Reflections on Data Literacy for Financial Services Leaders

In conversations with c-level execs at banks & financial institutions, one theme always crops up. How do we change our operating model to be more agile & customer focused in a digital first world?

Simon Axon
Simon Axon
2022년 8월 17일 4 최소 읽기
Reflections on data literacy

Over the years we’ve covered the topic of strategic data thinking many times and from multiple angles, for the purpose of this blog we’re calling it data literacy. As business leaders take a break on summer vacations now is a good time to reflect what data literacy entails once more. In our conversations with c-level executives at banks and financial institutions around the world one common theme always crops up. How do we change our operating model to be more agile, responsive and customer experience focused in the digital, mobile first world? There are many responses and many approaches to meeting this challenge, but two elements are fundamental: creating enterprise-wide data foundations and moving these to the cloud. It is in this context that further reflection on what data literacy really means is useful. 

CEOs, COOs and CFOs alongside other board members have made progress in learning the language of data at many banks. Now they need to leverage that knowledge to help deliver the flexible, cost efficient and profitable businesses they seek to build. Think of it as moving from the classroom to real world application. The focus shifts from knowing the ‘what’ of data to using that knowledge to set a strategic framework and making the right decisions to fully leverage data in long-term strategic view. 

As leaders of the business no one expects you to be the expert linguists of data, conversing fluently as day-to-day challenges are addressed – you have data scientists to do that. But it is vital that senior leadership creates the context in which those data conversations happen. Data literacy for the CEO means having the long-term view and ensuring that the increasing number of data-driven conversations draw from a common lexicon and contribute to a consistent library. Their role is analogous to the Académie Française– policing the language to keep it fully aligned with the strategic vision and preventing side projects from undermining the viability of the whole. That means knowing enough to ask the right questions, having the linguistic confidence to challenge assumptions, and the understanding of which projects are contributing and which detracting from the Bank’s ability to change its operating model.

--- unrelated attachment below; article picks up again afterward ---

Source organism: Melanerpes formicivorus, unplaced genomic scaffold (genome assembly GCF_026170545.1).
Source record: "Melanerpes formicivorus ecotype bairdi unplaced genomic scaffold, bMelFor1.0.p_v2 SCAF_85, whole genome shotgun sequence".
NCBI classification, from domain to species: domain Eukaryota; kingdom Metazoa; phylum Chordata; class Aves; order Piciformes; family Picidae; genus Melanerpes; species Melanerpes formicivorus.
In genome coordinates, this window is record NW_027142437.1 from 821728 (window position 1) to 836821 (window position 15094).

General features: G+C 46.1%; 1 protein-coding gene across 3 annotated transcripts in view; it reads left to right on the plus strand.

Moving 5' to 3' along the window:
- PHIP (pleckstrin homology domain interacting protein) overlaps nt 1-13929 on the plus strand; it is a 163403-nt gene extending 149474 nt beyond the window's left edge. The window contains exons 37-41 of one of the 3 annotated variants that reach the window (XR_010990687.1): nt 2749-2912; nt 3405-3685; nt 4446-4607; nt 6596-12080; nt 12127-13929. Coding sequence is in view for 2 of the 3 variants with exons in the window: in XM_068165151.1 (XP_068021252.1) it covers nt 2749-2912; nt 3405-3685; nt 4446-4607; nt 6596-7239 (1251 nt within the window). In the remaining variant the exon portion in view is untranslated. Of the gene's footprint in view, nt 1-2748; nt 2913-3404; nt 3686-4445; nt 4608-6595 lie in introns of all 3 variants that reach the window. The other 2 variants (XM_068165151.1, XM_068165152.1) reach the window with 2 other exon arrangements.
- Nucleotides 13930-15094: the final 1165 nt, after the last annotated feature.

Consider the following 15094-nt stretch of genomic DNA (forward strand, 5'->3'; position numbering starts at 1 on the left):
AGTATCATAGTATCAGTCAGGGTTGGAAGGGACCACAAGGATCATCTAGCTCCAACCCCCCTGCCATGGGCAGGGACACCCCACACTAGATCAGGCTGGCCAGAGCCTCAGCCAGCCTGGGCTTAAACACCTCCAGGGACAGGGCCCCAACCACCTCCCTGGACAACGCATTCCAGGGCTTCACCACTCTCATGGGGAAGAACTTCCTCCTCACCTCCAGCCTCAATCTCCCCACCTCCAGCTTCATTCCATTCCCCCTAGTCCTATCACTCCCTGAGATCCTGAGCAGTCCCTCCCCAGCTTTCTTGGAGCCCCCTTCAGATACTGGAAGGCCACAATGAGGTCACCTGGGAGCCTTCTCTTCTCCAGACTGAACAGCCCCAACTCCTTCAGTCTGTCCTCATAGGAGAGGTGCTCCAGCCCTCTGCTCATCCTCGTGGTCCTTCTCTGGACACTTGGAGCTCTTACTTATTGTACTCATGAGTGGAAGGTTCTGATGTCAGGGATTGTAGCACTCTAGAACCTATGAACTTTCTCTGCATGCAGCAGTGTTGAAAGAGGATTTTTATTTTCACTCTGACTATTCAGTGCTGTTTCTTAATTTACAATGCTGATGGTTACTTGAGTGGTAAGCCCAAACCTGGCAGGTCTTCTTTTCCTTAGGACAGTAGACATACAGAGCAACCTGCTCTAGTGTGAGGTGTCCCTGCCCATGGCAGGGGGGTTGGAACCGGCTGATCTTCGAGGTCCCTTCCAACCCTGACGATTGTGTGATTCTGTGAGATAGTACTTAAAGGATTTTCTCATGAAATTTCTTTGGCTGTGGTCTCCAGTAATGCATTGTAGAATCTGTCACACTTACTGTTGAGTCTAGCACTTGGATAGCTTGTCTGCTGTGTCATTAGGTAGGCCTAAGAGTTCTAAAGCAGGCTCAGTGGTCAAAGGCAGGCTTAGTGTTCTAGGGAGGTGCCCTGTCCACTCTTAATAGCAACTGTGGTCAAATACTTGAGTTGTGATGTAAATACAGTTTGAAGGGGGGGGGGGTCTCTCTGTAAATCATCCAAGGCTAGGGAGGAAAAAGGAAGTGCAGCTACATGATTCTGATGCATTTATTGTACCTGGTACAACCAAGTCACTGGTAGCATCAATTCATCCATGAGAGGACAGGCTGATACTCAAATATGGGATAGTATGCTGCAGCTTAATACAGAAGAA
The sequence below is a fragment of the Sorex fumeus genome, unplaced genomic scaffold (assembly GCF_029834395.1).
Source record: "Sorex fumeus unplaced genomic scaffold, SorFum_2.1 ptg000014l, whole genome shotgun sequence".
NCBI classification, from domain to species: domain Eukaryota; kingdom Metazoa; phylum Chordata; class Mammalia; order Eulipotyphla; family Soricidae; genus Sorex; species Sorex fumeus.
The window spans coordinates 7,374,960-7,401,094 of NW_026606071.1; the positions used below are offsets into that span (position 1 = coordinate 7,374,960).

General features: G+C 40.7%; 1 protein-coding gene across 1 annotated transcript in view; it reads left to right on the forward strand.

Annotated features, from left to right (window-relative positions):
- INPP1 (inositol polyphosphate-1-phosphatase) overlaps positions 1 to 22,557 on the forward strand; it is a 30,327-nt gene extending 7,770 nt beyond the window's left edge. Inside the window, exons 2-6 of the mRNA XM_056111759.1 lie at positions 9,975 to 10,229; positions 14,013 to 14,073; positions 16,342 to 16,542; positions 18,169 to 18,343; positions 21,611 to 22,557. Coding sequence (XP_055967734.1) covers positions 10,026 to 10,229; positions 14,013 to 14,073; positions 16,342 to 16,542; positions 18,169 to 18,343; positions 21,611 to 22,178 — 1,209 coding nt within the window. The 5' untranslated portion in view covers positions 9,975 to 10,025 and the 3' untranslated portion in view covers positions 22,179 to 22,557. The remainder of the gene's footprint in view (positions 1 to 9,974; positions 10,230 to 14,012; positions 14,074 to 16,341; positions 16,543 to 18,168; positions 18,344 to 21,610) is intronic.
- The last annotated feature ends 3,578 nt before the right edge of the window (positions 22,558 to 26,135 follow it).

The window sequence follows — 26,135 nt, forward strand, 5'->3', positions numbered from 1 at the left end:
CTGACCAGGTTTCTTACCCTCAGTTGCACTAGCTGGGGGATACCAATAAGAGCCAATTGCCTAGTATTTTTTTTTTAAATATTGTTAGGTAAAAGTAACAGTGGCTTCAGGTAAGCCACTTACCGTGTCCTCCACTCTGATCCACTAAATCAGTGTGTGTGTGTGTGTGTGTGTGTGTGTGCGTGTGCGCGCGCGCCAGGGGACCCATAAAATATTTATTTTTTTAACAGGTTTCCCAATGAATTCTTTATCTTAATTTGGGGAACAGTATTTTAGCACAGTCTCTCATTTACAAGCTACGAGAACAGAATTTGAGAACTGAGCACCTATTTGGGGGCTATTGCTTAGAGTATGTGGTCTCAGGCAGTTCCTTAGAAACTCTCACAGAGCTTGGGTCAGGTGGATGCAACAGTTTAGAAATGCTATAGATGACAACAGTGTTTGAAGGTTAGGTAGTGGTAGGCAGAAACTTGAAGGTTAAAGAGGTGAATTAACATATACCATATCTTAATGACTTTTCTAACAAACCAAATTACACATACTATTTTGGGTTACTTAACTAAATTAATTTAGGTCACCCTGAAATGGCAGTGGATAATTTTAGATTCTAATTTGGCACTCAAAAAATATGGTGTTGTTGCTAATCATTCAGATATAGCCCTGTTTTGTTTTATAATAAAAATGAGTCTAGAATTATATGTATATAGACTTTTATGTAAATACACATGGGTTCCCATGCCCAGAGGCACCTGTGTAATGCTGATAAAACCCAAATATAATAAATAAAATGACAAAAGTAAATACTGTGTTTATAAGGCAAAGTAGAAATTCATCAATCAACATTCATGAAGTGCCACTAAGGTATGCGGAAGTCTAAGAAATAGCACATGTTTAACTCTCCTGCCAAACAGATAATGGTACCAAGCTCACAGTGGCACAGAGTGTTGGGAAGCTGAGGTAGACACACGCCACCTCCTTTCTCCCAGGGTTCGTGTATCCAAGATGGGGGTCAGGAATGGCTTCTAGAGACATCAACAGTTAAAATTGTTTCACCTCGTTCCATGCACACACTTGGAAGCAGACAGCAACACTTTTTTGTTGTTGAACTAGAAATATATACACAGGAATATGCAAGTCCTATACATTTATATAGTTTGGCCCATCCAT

The shift to the cloud provides a good example of where and how this data literacy is needed. Some banks we speak to are ready to shift all or most of their core systems to the cloud. They want to do this to save money, but also to leverage the flexibility and speed that the cloud delivers. But most banks are either not yet ready to make the move or are taking a more incremental approach. Fast, lower-cost single application projects can be effective in delivering a rapid return from cloud-based data analytics – but will they support the wider strategy?  This is where a proficiency with the language of data is critical. CEO’s need ensure that speed and experimentation don’t limit strategic potential in the future.